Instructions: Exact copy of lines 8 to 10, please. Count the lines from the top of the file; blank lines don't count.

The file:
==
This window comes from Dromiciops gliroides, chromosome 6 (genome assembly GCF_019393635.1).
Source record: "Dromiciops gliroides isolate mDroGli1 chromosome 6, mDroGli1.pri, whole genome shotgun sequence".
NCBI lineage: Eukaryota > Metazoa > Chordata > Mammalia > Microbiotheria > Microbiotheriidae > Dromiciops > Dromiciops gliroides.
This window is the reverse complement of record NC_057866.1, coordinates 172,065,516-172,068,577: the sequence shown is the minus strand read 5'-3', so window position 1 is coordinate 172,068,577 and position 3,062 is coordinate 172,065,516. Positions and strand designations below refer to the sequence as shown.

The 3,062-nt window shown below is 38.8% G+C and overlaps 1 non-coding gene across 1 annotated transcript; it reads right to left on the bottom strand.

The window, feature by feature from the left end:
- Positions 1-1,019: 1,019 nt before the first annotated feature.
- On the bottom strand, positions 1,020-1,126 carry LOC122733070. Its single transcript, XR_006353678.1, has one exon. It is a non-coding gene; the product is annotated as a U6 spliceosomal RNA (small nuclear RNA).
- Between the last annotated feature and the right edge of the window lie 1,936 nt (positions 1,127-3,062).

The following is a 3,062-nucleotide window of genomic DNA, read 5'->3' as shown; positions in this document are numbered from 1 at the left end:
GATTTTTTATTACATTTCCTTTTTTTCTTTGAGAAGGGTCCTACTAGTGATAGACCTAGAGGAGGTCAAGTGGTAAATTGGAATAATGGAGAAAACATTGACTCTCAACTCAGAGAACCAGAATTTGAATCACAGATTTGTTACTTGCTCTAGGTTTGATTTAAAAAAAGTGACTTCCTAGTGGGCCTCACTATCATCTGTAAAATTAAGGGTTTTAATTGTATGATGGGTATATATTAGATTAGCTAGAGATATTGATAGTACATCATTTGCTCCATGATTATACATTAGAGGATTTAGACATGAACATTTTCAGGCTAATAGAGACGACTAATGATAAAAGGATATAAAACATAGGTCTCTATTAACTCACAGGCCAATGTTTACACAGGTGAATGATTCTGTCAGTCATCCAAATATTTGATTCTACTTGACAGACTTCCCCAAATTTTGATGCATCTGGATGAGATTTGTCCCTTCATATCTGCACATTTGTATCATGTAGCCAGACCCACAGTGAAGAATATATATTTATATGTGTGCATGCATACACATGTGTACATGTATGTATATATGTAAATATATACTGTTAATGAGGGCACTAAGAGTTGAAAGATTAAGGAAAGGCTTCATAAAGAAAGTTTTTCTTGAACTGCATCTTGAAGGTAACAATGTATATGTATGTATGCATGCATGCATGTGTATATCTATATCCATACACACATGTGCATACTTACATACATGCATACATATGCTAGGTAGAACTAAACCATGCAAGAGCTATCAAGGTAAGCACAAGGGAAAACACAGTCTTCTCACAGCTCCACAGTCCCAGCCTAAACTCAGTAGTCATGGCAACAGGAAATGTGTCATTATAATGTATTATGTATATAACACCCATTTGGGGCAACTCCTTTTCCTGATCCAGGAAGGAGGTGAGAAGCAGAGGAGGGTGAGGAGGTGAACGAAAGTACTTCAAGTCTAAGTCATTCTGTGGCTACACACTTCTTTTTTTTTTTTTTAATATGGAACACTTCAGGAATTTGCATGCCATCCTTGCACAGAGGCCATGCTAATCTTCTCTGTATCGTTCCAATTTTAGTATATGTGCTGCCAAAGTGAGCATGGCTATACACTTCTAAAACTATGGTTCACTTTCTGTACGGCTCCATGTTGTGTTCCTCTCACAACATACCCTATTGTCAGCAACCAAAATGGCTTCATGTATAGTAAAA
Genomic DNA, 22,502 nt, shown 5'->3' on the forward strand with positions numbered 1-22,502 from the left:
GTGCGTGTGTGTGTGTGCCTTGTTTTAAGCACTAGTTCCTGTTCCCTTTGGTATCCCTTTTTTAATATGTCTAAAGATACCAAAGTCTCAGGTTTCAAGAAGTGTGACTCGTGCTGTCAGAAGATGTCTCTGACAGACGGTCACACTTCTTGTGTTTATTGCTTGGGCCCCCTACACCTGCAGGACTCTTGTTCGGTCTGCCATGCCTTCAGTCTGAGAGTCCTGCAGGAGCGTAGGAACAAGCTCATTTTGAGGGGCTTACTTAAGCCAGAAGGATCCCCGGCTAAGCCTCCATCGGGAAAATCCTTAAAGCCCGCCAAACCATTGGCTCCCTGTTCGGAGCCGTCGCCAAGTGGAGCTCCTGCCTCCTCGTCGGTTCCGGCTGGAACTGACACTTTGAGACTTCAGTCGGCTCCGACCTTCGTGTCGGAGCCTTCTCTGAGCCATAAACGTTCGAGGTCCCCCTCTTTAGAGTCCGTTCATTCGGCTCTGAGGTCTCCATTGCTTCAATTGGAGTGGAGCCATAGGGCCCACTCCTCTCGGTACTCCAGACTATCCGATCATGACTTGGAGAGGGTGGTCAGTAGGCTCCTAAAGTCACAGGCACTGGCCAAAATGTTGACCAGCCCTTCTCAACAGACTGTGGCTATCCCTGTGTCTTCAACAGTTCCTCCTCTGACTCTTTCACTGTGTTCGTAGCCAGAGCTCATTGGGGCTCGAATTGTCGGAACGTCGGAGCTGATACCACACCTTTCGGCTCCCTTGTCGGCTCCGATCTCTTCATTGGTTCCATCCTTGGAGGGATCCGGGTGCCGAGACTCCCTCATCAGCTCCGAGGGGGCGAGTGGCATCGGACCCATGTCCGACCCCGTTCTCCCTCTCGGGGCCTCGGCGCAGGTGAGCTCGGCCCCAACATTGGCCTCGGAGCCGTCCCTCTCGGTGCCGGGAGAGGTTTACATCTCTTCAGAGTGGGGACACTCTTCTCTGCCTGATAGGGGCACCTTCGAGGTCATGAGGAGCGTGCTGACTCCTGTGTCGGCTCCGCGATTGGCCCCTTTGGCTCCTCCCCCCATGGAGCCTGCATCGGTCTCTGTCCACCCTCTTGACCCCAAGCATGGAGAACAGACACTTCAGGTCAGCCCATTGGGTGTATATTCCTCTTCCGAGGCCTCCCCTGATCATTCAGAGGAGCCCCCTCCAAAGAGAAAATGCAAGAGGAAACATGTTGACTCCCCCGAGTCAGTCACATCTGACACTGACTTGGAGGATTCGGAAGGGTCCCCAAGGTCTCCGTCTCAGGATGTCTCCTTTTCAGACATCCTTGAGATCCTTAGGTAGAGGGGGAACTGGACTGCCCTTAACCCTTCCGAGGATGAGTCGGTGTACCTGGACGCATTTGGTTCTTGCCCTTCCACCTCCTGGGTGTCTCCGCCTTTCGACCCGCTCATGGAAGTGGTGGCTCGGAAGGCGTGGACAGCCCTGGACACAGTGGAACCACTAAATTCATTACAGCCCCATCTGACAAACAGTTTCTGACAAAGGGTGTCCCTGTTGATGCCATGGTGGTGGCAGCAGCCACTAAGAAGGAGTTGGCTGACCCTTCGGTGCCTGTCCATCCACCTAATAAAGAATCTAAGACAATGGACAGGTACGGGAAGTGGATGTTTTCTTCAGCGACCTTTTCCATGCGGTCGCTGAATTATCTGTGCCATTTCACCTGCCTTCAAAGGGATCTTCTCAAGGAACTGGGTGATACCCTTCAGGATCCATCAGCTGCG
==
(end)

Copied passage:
- On the bottom strand, positions 1,020-1,126 carry LOC122733070. Its single transcript, XR_006353678.1, has one exon. It is a non-coding gene; the product is annotated as a U6 spliceosomal RNA (small nuclear RNA).
- Between the last annotated feature and the right edge of the window lie 1,936 nt (positions 1,127-3,062).

The following is a 3,062-nucleotide window of genomic DNA, read 5'->3' as shown; positions in this document are numbered from 1 at the left end: